“So much of my grandparents' beautiful life together is captured in photos -- many taken by my grandpa -- and my grandma's incredible personality is tangible in each and every one,” said Masha.
Despite growing up during WWII and feeling the after effects of the war in her adult life, Alla still built a life with Nikolay full of fun and adventure.
“At the time it was difficult and people were working a lot trying to survive after the war but we always had a lot of fun,” said Alla. “We were very outdoorsy and would always go out to the country every weekend.”
The couple lived in Latvia, located in northeastern Europe and would venture to the countryside to go hiking and pick wild mushrooms and berries. They also had a summer house they built together, and once retired, would spend all of their time there.
“I wanted to see the world and wanted to travel,” said Alla.
Before Nikolay had a stroke about five years ago, they took a trip to the Carribean, and although they have been living domestically in the U.S. since, they have racked up quite a few stamps on their passports.
Over the years, the couple has traveled all over Europe, China, Spain, Germany, Israel, Czechoslovakia, Bulgaria, and Mexico, just to name a few.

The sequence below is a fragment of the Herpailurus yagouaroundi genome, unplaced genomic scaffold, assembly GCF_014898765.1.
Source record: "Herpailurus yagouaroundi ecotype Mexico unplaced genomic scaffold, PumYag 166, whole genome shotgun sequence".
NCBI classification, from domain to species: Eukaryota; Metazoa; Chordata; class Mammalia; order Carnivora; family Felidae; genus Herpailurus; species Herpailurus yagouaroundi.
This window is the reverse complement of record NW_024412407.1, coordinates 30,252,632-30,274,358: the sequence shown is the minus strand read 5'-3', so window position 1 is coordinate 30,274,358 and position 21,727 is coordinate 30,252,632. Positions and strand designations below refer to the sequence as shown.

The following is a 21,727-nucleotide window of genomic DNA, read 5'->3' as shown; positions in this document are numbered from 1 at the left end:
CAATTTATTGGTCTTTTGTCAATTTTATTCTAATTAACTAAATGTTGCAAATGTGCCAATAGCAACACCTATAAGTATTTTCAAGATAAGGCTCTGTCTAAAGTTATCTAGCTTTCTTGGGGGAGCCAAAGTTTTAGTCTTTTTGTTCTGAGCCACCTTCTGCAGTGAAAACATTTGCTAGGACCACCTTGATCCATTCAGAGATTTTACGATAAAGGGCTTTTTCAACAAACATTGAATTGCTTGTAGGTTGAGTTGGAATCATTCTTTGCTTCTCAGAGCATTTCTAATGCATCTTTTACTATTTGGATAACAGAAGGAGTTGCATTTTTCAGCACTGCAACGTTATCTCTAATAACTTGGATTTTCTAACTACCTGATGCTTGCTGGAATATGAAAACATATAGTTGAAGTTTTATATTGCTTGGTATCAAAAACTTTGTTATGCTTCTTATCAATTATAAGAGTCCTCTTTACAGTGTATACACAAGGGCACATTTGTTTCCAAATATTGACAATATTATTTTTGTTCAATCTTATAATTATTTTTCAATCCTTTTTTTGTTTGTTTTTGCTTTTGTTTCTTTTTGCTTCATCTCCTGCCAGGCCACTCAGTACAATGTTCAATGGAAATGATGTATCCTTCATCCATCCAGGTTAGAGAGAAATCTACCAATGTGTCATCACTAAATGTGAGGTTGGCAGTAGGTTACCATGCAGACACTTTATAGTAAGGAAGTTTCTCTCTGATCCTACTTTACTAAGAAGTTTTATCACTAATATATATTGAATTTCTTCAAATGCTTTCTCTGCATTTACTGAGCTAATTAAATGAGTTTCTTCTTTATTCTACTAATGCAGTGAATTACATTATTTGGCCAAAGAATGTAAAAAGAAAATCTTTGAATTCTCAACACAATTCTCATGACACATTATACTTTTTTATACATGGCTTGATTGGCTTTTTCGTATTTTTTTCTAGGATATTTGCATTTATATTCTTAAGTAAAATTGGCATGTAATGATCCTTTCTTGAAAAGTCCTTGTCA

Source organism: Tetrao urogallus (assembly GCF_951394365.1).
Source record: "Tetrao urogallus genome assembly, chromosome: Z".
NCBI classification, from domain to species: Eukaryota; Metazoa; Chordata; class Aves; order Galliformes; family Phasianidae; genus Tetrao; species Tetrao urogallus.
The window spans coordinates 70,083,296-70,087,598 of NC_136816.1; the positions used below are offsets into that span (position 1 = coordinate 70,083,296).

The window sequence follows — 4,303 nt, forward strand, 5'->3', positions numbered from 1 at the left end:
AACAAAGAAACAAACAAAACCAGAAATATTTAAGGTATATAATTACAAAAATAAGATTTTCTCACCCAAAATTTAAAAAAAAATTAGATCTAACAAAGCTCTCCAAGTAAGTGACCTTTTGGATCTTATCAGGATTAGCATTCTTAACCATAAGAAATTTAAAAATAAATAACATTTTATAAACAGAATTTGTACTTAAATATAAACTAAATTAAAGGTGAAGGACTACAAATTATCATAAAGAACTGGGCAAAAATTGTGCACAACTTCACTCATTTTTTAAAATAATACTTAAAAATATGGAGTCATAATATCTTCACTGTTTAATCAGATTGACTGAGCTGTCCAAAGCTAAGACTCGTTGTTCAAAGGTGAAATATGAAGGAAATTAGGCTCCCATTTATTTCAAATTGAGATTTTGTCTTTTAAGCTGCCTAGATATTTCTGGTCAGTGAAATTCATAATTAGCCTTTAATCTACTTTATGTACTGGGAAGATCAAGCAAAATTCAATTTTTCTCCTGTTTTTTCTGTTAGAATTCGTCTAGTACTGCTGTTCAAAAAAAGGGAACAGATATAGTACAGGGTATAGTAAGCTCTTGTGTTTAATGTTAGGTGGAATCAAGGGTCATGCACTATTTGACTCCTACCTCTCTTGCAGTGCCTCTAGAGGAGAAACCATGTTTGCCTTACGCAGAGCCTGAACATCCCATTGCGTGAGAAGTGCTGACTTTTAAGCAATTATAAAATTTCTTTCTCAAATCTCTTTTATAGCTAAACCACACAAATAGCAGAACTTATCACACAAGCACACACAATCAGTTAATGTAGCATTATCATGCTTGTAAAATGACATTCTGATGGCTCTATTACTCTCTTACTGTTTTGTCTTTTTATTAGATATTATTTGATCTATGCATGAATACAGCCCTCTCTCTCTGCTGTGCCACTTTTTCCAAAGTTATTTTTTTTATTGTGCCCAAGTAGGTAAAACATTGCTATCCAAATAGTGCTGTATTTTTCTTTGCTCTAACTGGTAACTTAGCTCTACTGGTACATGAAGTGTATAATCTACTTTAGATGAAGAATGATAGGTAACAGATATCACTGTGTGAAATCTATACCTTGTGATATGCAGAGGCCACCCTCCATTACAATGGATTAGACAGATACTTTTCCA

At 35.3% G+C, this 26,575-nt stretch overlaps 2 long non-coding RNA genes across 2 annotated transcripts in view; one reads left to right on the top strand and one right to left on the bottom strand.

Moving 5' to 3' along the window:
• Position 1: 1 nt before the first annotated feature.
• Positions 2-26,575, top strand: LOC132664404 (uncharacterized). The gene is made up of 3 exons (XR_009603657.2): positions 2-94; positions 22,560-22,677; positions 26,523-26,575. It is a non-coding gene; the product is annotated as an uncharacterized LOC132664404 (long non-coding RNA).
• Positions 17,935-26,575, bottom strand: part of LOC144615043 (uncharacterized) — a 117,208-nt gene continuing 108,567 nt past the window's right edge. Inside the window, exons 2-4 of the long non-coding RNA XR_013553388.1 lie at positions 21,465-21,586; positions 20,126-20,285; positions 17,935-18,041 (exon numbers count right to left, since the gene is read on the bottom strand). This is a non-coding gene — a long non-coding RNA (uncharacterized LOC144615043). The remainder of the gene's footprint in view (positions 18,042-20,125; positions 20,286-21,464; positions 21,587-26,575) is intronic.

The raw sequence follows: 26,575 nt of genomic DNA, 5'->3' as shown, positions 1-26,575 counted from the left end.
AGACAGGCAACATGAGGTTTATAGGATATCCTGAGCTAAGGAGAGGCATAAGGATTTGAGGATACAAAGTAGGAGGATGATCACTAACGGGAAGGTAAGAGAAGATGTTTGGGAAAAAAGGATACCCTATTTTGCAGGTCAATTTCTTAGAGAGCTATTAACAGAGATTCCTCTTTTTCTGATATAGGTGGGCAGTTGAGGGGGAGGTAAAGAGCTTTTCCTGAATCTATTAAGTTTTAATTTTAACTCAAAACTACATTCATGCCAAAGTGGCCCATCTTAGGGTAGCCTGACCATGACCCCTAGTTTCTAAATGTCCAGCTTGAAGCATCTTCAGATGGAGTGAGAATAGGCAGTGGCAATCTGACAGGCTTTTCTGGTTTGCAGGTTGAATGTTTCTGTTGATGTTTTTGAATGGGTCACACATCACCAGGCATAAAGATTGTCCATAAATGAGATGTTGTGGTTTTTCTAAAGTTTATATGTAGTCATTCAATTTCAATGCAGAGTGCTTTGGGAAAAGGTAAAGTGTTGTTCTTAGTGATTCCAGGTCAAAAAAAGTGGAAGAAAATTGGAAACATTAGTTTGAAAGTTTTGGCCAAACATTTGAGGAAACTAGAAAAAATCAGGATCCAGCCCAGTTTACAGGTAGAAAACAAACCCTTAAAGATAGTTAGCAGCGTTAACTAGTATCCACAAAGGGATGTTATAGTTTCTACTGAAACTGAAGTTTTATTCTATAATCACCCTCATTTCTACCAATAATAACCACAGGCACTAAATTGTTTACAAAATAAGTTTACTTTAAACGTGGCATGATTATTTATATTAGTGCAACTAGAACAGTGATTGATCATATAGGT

“Even at 85 they were still very active, by the way without us and without their kids,” Masha laughed. “They always took their own trips and were always perpetually traveling.”
Masha remembers visiting her grandparents in Latvia as a child where they would always have a “small” group of about 40 friends over and throw big parties.
Although things have since slowed down, mainly with Alla and her husband moving to the U.S. at the age of 65, their social lives haven’t missed a beat.
“The level of social that these guys were on all their lives is mindblowing to me,” said Masha. “It was my grandfather’s birthday a few weeks ago and people were calling him all day.”
In this new chapter of their lives, the phone never stops ringing from friends and loved ones all over the world.
“A lot of my friends are gone now that we're older,” said Alla. “A lot of friends have passed but their children still call.”
Alla is more than happy to take their calls in order to stay connected to people back home and abroad. She also keeps in touch through her iPad that Masha helps her with, and looks forward to continuing the adventure with Nikolay.
“My grandmother is living proof that strength, love, happiness and—perhaps most importantly—hope, come from within,” said Masha. “Proof that you can survive the world falling apart around you and be reborn to build the life you dreamed of.”
As our 2nd place winner, Alla will receive $2,500 and three Aura Carver frames for her family.
Learn more about our “Do It For the Gram” contest winners here.